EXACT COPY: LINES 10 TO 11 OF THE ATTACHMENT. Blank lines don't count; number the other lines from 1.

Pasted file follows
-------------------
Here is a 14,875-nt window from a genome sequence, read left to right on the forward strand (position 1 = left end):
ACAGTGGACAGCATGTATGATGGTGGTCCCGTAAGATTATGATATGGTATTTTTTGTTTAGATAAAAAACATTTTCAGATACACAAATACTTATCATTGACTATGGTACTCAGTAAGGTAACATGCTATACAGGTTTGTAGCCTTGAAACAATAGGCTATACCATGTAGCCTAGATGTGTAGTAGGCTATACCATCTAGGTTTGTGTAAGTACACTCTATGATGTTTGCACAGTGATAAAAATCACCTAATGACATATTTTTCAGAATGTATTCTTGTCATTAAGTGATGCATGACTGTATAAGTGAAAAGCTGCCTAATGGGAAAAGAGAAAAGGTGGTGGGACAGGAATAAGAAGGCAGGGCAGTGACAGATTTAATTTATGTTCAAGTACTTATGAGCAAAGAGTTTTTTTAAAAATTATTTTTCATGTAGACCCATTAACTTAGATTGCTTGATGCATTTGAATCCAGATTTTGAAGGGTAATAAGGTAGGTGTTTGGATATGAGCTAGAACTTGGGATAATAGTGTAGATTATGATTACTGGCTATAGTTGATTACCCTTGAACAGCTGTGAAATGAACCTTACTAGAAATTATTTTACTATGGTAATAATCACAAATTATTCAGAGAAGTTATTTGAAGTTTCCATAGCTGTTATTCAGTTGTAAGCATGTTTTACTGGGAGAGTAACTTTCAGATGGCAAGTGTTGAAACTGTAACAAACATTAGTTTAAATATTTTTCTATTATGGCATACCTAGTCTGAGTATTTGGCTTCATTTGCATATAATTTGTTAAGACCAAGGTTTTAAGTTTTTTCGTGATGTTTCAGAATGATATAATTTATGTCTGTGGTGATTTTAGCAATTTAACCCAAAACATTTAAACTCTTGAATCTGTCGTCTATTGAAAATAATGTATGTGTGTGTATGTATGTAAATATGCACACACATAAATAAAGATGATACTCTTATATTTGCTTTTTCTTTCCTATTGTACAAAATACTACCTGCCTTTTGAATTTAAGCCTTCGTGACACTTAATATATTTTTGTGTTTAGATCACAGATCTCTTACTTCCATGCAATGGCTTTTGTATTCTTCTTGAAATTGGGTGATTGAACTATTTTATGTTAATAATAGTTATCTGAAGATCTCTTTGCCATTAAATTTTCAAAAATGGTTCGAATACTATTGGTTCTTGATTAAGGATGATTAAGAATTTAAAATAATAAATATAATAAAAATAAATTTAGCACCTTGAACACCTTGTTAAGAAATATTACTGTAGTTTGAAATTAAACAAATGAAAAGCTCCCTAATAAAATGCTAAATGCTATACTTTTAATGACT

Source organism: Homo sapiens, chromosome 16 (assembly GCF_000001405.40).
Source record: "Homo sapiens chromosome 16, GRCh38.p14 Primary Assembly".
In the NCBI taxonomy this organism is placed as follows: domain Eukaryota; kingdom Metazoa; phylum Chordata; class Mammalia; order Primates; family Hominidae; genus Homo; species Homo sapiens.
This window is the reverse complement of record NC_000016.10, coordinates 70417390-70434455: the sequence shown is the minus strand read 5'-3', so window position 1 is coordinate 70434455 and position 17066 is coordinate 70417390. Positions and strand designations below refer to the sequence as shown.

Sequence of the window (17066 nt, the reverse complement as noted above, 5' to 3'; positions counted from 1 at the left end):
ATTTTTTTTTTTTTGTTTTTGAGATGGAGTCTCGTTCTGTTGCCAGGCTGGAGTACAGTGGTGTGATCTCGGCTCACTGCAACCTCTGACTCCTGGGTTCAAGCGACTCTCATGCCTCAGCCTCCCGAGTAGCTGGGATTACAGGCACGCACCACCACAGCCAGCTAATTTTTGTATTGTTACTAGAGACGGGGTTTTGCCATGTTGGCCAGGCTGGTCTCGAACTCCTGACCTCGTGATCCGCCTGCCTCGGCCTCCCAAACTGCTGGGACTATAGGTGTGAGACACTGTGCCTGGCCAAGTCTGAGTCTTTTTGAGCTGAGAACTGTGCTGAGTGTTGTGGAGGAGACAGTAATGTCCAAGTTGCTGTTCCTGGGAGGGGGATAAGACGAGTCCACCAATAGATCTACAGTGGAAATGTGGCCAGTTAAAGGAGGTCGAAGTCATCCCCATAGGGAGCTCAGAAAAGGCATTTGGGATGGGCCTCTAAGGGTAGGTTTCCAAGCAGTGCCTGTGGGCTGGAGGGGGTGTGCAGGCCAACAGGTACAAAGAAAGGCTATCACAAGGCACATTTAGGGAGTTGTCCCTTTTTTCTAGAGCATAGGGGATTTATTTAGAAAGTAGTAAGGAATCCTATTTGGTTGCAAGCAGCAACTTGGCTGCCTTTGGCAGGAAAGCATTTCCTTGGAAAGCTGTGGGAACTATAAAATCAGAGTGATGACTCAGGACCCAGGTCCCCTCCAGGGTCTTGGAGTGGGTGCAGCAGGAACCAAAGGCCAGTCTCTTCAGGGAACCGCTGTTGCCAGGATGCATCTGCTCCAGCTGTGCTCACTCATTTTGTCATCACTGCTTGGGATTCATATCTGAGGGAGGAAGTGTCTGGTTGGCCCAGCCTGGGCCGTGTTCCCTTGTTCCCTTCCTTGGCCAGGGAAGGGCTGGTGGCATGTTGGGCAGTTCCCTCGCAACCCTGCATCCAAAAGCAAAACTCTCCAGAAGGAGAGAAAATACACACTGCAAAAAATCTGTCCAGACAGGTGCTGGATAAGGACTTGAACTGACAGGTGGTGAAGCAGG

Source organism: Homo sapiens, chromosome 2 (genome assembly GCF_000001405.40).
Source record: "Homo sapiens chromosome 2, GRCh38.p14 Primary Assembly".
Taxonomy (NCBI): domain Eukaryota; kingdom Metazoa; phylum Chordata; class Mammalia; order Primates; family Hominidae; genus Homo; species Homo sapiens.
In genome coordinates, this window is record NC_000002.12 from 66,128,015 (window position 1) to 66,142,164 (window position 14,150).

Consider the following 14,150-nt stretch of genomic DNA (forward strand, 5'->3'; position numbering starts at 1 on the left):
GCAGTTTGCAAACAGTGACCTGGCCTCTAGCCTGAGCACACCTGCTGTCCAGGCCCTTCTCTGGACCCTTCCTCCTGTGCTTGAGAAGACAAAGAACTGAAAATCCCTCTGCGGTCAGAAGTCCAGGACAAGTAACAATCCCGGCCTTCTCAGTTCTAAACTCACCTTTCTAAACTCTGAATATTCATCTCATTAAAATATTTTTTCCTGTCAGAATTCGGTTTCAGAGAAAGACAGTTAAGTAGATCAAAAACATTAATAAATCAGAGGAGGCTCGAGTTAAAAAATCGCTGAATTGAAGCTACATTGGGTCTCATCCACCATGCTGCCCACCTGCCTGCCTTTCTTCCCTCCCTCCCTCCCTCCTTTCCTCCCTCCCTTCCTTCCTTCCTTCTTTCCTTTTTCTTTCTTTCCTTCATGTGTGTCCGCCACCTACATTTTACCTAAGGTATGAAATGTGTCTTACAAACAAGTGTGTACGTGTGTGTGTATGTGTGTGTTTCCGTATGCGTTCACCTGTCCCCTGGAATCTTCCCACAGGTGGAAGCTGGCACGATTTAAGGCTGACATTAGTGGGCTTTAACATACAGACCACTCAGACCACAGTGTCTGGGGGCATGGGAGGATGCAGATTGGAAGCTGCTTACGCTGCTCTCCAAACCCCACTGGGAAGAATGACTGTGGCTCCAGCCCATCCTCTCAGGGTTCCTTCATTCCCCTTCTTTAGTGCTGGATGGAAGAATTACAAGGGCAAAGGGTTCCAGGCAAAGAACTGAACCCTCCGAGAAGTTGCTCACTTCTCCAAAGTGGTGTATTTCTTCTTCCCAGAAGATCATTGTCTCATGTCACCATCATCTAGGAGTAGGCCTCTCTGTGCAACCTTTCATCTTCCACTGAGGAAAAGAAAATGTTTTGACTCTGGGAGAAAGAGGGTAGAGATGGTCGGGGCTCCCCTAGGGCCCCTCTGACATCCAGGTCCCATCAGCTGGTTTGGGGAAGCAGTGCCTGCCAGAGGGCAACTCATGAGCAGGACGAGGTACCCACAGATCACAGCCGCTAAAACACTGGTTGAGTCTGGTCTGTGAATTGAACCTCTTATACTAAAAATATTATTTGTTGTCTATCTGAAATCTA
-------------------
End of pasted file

Source record: "Homo sapiens chromosome 2, GRCh38.p14 Primary Assembly".
Taxonomy (NCBI): domain Eukaryota; kingdom Metazoa; phylum Chordata; class Mammalia; order Primates; family Hominidae; genus Homo; species Homo sapiens.